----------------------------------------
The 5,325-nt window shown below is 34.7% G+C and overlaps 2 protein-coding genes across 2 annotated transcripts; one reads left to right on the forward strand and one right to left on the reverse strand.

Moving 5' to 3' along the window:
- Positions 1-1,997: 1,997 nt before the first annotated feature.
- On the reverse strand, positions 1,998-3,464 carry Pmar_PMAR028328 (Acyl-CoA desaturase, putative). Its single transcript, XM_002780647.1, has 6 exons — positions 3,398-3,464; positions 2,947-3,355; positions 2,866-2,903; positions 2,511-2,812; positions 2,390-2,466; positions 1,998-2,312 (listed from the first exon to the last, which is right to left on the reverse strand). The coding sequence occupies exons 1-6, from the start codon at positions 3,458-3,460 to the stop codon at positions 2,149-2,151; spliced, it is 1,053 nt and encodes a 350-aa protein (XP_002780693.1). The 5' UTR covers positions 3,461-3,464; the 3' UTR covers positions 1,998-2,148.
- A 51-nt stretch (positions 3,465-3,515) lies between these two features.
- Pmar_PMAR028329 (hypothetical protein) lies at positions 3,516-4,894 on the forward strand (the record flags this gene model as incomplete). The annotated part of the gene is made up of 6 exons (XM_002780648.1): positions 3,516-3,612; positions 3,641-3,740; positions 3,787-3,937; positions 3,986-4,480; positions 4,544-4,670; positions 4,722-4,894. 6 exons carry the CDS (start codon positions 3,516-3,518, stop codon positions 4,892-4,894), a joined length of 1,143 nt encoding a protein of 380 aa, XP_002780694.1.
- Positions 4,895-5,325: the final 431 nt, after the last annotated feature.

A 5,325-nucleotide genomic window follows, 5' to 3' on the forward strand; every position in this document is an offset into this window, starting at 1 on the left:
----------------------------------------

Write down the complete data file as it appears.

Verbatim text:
The 5,325-nt window shown below is 34.7% G+C and overlaps 2 protein-coding genes across 2 annotated transcripts; one reads left to right on the forward strand and one right to left on the reverse strand.

Moving 5' to 3' along the window:
- Positions 1-1,997: 1,997 nt before the first annotated feature.
- On the reverse strand, positions 1,998-3,464 carry Pmar_PMAR028328 (Acyl-CoA desaturase, putative). Its single transcript, XM_002780647.1, has 6 exons — positions 3,398-3,464; positions 2,947-3,355; positions 2,866-2,903; positions 2,511-2,812; positions 2,390-2,466; positions 1,998-2,312 (listed from the first exon to the last, which is right to left on the reverse strand). The coding sequence occupies exons 1-6, from the start codon at positions 3,458-3,460 to the stop codon at positions 2,149-2,151; spliced, it is 1,053 nt and encodes a 350-aa protein (XP_002780693.1). The 5' UTR covers positions 3,461-3,464; the 3' UTR covers positions 1,998-2,148.
- A 51-nt stretch (positions 3,465-3,515) lies between these two features.
- Pmar_PMAR028329 (hypothetical protein) lies at positions 3,516-4,894 on the forward strand (the record flags this gene model as incomplete). The annotated part of the gene is made up of 6 exons (XM_002780648.1): positions 3,516-3,612; positions 3,641-3,740; positions 3,787-3,937; positions 3,986-4,480; positions 4,544-4,670; positions 4,722-4,894. 6 exons carry the CDS (start codon positions 3,516-3,518, stop codon positions 4,892-4,894), a joined length of 1,143 nt encoding a protein of 380 aa, XP_002780694.1.
- Positions 4,895-5,325: the final 431 nt, after the last annotated feature.

A 5,325-nucleotide genomic window follows, 5' to 3' on the forward strand; every position in this document is an offset into this window, starting at 1 on the left: